January 9th, 2004

beartato phd

(no subject)

Here's a formalization of an old argument between me and adam and norm. (Informally, the question is, is there any way of agreeing on where exactly "the point" is, in downtown pittsburgh, for example?)

Let L_k be the set {(x,y) | x >= k and y >= k}.
Let L be the set consisting of the set difference L_0 \ L_1. That is, an infinite ell-shape that has thickness 1, to the right of the y-axis and above the x-axis.

Now, consider the set C of smooth curves (x(t),y(t)) that lie in L, such that x(t) goes to infinity as t does, and y(t) goes to infinity as t goes to minus infinity. So the curve is supposed to swoop in from above, make some sort of bend near the origin, and zoom off into large-positive-x-land.

Consider the set T of angle-preserving transformations of the plane, that is, scalings, rotations, and translations. Not every t in T will carry every c in C to a t(c) still in C. That is, the curve t(c) may not still fit inside L. However, we will say that t is good for c if t(c) is still in the set C.

The question is: is there any nontrivial* mapping f, which, for every curve c in C, picks out a subset of c, such that for any c and any t good for c, we have that f(t(c)) = t(f(c))? In short, are there any nontrivial subsets of curves that are invariant under scaling, rotation, and translation?

*by nontrivial I mean, a map which always picks out a nonempty and nontotal subset of the curve.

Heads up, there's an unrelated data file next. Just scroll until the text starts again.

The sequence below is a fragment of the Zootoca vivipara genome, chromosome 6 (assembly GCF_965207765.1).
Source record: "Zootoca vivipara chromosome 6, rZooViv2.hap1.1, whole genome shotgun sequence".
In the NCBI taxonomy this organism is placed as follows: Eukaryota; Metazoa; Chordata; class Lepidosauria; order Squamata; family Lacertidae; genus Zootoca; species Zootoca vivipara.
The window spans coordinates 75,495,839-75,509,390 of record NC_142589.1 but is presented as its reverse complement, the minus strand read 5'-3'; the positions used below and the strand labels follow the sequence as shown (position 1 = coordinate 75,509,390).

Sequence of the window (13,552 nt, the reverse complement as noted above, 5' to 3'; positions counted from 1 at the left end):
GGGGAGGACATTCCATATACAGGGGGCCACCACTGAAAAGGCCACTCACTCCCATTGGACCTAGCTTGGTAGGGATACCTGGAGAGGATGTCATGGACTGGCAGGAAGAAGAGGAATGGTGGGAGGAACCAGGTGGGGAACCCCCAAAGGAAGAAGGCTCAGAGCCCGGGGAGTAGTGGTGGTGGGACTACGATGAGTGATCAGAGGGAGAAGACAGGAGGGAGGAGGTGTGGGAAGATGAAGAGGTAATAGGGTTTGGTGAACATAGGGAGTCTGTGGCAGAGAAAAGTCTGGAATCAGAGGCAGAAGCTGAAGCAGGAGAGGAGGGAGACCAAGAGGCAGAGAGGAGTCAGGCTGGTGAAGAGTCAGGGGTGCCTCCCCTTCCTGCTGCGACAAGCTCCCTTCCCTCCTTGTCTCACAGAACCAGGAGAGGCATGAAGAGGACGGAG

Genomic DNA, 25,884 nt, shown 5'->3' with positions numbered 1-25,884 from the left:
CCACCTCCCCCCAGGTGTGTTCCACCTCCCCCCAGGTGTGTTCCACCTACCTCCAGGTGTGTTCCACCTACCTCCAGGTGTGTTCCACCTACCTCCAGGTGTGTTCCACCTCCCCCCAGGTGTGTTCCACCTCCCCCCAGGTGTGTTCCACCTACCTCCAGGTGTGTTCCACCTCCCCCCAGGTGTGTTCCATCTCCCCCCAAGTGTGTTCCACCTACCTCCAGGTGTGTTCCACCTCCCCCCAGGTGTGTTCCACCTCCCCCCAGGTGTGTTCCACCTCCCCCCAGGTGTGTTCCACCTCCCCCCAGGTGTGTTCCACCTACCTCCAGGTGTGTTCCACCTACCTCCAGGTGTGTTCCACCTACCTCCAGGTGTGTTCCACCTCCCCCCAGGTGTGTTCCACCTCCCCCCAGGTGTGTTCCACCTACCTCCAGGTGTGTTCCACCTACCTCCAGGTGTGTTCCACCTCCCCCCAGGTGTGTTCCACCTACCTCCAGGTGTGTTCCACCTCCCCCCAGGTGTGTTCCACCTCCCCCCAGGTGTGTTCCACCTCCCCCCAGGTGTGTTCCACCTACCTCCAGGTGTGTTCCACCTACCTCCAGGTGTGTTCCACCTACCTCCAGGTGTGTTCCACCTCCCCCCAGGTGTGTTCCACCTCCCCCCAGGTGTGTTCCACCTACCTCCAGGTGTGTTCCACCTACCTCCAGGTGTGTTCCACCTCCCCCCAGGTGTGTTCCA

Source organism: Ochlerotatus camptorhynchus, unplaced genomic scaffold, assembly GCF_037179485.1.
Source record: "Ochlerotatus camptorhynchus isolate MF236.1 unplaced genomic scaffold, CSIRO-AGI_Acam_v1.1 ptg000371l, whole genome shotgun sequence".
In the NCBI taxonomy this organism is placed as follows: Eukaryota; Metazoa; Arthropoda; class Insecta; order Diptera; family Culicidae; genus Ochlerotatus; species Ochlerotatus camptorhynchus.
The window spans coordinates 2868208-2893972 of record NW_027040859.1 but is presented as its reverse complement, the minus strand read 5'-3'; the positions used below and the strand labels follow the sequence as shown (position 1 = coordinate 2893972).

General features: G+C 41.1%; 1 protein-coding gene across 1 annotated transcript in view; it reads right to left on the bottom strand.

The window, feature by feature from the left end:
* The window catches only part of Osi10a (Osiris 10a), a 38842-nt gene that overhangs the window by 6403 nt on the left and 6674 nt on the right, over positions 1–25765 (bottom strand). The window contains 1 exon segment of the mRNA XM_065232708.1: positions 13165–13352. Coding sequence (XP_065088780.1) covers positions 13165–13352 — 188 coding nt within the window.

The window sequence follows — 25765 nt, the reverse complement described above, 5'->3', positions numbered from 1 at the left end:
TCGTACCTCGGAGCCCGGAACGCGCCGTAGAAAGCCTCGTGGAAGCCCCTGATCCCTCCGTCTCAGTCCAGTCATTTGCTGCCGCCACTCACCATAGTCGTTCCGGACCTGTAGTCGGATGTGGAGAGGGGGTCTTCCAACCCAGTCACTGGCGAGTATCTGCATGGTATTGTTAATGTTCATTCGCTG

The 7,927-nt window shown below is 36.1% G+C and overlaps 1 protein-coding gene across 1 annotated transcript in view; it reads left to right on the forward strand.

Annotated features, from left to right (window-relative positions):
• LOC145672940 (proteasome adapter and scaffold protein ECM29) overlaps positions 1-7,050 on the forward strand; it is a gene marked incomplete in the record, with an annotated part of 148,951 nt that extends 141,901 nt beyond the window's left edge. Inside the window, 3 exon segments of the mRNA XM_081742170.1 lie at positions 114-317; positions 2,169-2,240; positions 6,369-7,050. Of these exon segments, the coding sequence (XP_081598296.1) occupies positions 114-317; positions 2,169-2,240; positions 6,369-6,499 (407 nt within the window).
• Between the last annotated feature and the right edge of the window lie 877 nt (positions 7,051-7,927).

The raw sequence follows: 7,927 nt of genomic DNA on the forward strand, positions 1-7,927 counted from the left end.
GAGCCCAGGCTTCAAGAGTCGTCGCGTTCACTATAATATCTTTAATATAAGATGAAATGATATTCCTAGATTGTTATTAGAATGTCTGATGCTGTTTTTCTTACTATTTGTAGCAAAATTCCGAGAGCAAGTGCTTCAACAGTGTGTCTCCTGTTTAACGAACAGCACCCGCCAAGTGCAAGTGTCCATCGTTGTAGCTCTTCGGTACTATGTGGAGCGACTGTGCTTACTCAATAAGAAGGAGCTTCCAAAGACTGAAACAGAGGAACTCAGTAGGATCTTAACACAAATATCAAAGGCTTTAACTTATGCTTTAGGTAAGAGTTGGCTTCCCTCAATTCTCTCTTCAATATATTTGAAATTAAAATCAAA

Oh, damn, I think the answer to the formal question is yes, which is contrary to the side of the argument I was always on. My approach depends critically on what I thought was an incidental feature of the formalization, the fact that the curve is pinned down to these narrow infinite strips.

I think talking about smooth curves is a red herring. I need what adam called "focus invariance", too: if you just look at a smaller window around "the point", you should get the same answer. If we're only talking about smooth curves, this isn't really a restriction, since the whole curve might be predictable from its nth derivatives of any point. So I definitely want general continuous curves, also because I don't want any cheating descriptions of points of maximal curvature: out in the real world we have to choose the length of our rulers, and the rivers are fractal.
beartato phd

(no subject)

Talking to Noam, he referred me to some papers of Girard's. A common point between one of them and the part of Lakoff I just read today is a decrying of the distinction between syntax and semantics. I think I need to meditate on that idea some more.

Lakoff made another comment later on that really surprised me:

Any theory of meaning at all, model-theoretic or not, must obey the following constraint:
[...] The meaning of the parts cannot be changed without changing the meaning of the whole.

This seems like a very strong strictness condition, but I can't think of any counterexamples which would not admit reasonable objections. The recurring problem, when I try to imagine a dialogue between a supporter and detractor of the claim, is that the supporter seems to always be able to weasel around about what the parts mean.

For instance, if I say that "This microwave has a thingumabob to set the temperature" has the same meaning as "This microwave has a widget to set the temperature", then the supporter says, "well, then thingumabob and widget are both nonsense words of equal standing, therefore they have the same meaning". However, I could easily say "the thingumabob is above the widget, turn the thingumabob ninety degrees to the right", and in this case they clearly mean different things.

I really hope I'm setting up a strawman, though, because Lakoff clearly can't in good conscience think that the "parts" have an objective meaning inependent of the context-providing "whole", can he?